March 30: As India lost to Sri Lanka and moved towards exiting from the World Cup a week ago, few could’ve missed Rahul Dravid appearing to wipe a tear from his left eye.
Equally, few could’ve missed Anil Kumble comforting the captain by pressing his left shoulder.
It said everything about an exceptional team man.
Despite three wickets in the previous match (against Bermuda), Kumble wasn’t in the XI that day, but felt for his captain and his team.
There’s been no change over 17 years.
In fact, Kumble had been around for six years or so when Sunil Gavaskar pointedly noted Sachin Tendulkar and he were the only ones “affected” by defeats.
Kumble may not be the best mover on the field and has never done enough with the bat to be bracketed with allrounders, but we could be a real force had more cricketers been as passionate.
His being in the XI guarantees a greater degree of respect from the opposition.
Before leaving for the World Cup, Kumble had indicated that the showpiece event would mark the end of his one-day career.
This evening, Kumble confirmed that in home town Bangalore. Incidentally, no Indian bowler has been more successful, be it Tests (547 wickets) or ODIs (337).
For somebody seen as a Test specialist for some years, Kumble continues to possess India’s best figures in ODIs — six for 12 versus the West Indies in the Hero Cup final at the Eden nearly 14 years ago.
Despite being a cerebral cricketer (there aren’t many around) and exuding leadership qualities, Kumble has got to captain just once, standing-in for Sourav Ganguly at the Chepauk (against England) in January 2002.
He could’ve brought a lot to the table, but the selectors never quite looked at him as captaincy material.
Indeed, Kumble led at the Chepauk because the then regular vice-captain, Dravid, was undergoing shoulder rehab in South Africa.
On the eve of his last day in office as Team India coach, two years ago, John Wright went to the extent of proclaiming Kumble and not Dravid was best suited to take over from Sourav.
Months later, on a bitterly cold evening in Lahore, a phlegmatic Kumble didn’t offer a ‘no comments’ when one sought a reaction.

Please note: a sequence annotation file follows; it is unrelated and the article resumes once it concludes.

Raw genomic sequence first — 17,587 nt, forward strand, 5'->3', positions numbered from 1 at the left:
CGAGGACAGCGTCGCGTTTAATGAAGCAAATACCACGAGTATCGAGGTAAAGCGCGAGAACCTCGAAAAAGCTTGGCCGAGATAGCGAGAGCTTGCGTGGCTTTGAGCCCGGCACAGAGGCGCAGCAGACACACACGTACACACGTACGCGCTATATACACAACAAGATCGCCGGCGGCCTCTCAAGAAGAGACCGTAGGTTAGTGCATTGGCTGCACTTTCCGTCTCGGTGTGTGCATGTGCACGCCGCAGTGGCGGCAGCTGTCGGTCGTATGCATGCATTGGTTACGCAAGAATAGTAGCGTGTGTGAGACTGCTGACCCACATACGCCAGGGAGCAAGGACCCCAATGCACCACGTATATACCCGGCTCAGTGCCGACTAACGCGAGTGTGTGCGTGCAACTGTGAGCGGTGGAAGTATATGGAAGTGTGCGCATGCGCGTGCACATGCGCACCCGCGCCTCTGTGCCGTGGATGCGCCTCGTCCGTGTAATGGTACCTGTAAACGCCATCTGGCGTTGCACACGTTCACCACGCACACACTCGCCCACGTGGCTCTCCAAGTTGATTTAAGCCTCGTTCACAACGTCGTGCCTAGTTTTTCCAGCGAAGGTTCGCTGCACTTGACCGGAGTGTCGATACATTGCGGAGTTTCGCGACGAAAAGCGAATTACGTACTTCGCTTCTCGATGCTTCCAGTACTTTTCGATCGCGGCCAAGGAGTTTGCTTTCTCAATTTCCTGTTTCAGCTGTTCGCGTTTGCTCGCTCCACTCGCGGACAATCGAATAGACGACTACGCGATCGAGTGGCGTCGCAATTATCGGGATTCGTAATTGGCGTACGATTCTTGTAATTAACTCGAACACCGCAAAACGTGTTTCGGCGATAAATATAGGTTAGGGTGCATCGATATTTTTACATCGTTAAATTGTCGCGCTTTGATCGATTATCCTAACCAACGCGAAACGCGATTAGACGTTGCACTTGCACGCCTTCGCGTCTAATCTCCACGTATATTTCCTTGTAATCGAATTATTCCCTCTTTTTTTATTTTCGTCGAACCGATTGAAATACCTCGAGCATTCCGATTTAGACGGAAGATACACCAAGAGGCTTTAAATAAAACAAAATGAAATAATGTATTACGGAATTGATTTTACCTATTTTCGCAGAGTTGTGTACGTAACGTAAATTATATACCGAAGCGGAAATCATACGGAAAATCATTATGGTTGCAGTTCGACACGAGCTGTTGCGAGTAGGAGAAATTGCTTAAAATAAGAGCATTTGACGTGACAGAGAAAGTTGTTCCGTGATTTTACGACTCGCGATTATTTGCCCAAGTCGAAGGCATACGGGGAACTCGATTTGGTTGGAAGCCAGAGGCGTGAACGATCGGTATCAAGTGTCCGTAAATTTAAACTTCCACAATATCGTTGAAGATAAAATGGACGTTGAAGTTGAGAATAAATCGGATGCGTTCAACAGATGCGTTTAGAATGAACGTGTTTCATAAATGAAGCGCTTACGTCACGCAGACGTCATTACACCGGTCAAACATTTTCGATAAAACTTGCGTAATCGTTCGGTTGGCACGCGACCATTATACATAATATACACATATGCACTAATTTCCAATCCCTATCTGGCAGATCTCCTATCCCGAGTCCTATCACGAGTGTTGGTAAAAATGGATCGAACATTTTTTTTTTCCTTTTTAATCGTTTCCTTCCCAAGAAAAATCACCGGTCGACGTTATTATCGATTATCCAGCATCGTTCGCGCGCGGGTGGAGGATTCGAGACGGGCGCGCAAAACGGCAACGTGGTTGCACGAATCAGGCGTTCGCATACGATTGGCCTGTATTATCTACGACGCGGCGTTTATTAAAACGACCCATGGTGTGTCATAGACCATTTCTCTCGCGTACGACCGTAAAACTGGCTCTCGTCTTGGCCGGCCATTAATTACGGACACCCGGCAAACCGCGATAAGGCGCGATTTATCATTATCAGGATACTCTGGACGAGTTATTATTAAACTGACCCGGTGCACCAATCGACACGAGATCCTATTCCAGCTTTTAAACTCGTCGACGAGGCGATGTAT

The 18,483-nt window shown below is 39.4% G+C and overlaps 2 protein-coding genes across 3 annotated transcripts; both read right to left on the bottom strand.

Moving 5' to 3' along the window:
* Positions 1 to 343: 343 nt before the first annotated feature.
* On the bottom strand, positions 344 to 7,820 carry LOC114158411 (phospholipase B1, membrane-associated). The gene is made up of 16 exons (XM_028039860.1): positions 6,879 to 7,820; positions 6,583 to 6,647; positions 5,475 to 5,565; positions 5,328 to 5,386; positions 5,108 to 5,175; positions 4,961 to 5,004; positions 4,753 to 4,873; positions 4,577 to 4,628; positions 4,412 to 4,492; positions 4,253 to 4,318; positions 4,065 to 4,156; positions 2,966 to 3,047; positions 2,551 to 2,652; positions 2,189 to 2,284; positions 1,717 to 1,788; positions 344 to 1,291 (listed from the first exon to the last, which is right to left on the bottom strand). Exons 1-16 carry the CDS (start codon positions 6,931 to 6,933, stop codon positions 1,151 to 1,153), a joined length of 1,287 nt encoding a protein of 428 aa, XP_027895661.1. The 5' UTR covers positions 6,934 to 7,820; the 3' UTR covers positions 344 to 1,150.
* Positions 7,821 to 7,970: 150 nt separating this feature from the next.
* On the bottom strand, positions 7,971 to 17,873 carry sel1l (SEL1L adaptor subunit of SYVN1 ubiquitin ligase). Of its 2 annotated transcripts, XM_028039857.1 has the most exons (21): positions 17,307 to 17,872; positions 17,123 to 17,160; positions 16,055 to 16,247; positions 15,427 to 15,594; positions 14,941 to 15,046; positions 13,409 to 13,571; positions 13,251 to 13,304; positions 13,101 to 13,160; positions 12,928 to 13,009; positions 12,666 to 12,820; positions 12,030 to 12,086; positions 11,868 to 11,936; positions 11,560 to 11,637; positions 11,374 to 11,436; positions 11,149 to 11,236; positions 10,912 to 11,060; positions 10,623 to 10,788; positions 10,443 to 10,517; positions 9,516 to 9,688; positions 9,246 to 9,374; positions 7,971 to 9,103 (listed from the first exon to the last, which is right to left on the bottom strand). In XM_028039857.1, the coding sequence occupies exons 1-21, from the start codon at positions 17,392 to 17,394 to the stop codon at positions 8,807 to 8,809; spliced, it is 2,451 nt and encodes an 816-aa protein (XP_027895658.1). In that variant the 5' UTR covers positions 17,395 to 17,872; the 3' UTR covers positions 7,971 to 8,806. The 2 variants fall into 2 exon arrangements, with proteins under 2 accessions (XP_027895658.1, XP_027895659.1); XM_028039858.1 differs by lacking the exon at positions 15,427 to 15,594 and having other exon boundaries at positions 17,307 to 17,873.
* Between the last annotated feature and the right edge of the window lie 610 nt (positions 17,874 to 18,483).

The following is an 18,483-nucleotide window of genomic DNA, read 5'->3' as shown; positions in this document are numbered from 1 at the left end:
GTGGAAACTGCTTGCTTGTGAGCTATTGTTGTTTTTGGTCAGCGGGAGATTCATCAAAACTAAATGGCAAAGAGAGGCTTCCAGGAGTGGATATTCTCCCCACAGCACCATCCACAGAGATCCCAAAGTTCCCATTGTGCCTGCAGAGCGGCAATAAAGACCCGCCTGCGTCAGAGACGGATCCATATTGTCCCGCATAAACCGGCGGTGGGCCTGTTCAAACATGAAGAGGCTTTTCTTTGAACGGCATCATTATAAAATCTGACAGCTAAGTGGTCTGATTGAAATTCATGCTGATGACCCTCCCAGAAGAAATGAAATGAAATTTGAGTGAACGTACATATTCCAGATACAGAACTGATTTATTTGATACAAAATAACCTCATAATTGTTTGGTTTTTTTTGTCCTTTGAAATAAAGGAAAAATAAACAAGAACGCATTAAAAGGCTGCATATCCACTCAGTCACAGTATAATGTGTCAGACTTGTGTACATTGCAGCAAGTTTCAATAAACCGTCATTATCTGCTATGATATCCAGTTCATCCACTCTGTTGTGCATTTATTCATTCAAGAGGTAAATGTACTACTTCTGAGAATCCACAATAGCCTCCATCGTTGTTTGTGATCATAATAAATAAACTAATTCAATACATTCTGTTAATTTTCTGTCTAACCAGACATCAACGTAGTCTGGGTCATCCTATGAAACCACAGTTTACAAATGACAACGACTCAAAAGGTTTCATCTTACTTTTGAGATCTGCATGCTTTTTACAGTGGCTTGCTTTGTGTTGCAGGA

“I do feel I’ve got leadership qualities, but I don’t decide on who captains… So, it’s not something that has bothered me.”
Even if the question touched somewhat of a raw nerve, Kumble’s demeanour gave nothing away.
Typical of him.
Years on, though, somebody is bound to assess the difference Kumble could’ve made. Ditto for what Ravi Shastri could’ve done in an earlier period.
What’s comforting is that Kumble (credited with all ten wickets in a single innings) still has the hunger to add to his awesome Test tally.
Of course, he didn’t commit himself while announcing that he was quitting ODIs. “I don’t know whether I would quit after 600 or 700 (Test) wickets…”
Kumble, perhaps, will decide after next season’s tour of Australia. Much could also depend on what happens in the post-World Cup shake-up.
Because of Kumble’s profile, hardly anybody has ever talked about the number of years he has put in. Bottomline is that his April 1990 debut was no more than five months after Sachin’s.
And if Sachin has been the perfect role model on and off the field, so too Kumble.
Being humble isn’t the only similarity. Both, for example, guard their privacy.
If Sachin enjoys getting lost in the crowd at a Formula One GP, Kumble (a compulsive shutterbug) can be counted upon to freak out amidst wild life.
“I’m not a magician who weaves a web around batsmen… My manner, perhaps, doesn’t appeal to many… One day, people will realise I must have been a decent bowler to get the wickets I have,” is what he’d said in Lahore.
That realisation has never left the cognoscenti.